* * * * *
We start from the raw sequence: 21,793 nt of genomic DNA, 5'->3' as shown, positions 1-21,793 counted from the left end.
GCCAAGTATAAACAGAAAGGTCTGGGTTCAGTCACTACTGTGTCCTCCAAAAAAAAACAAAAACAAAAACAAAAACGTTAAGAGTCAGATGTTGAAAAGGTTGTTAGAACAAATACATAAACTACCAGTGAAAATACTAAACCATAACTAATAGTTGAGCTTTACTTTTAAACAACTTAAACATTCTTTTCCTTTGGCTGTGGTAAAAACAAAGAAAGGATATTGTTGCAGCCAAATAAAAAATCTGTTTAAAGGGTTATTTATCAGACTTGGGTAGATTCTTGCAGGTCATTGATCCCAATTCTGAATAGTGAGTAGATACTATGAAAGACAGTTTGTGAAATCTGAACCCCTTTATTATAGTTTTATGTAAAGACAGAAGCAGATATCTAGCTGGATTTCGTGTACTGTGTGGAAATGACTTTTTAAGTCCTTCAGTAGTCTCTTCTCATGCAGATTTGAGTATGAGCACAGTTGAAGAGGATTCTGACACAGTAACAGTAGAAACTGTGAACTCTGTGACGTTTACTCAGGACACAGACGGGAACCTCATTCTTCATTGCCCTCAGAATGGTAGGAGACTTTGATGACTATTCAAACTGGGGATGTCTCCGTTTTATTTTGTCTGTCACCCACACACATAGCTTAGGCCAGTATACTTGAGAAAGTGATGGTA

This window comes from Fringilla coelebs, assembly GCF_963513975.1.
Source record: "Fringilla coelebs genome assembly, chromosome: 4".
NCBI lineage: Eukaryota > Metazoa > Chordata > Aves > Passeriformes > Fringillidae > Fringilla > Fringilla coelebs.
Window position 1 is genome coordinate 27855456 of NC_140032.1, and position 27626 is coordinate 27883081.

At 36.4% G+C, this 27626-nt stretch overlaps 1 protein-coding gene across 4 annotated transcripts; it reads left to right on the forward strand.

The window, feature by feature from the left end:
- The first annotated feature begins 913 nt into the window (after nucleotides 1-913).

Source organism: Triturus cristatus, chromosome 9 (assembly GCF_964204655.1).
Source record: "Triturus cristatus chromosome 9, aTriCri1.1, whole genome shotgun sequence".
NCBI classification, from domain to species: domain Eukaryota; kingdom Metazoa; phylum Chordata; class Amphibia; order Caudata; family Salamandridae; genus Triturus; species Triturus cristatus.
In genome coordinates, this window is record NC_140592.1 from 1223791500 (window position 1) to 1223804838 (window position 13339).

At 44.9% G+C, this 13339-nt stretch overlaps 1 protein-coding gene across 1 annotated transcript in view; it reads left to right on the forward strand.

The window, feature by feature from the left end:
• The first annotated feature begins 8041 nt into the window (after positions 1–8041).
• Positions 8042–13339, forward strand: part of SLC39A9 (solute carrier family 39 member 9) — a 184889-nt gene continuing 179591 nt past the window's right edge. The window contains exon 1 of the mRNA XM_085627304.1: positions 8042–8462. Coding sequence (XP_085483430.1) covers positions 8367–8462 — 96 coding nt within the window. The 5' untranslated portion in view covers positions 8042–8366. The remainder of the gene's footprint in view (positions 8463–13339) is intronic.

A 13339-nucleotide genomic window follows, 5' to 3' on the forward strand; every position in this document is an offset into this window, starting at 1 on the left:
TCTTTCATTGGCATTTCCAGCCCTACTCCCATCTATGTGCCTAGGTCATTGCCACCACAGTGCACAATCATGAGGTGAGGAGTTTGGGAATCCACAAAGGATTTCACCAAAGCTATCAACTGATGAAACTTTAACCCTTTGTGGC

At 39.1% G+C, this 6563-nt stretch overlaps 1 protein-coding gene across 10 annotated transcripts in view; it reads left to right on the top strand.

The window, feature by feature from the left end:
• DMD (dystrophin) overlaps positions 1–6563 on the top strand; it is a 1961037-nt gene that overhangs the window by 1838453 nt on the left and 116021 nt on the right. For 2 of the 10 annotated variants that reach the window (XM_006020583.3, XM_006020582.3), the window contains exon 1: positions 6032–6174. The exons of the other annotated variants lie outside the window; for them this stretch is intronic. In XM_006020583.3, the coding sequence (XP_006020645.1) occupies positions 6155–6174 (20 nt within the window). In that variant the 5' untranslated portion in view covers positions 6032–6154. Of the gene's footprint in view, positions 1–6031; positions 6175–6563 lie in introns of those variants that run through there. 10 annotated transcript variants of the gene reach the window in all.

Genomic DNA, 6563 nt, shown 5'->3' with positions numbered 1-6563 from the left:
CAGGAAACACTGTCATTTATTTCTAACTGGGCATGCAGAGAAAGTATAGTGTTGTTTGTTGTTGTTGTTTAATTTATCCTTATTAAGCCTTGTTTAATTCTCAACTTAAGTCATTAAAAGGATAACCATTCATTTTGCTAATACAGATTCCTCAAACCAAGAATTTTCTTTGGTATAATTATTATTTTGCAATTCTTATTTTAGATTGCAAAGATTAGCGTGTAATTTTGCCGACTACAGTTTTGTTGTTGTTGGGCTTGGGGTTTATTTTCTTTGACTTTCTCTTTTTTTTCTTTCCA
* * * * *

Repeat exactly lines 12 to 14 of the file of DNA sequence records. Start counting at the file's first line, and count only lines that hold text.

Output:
NCBI classification, from domain to species: domain Eukaryota; kingdom Metazoa; phylum Chordata; class Amphibia; order Caudata; family Salamandridae; genus Triturus; species Triturus cristatus.
In genome coordinates, this window is record NC_140592.1 from 1223791500 (window position 1) to 1223804838 (window position 13339).

At 44.9% G+C, this 13339-nt stretch overlaps 1 protein-coding gene across 1 annotated transcript in view; it reads left to right on the forward strand.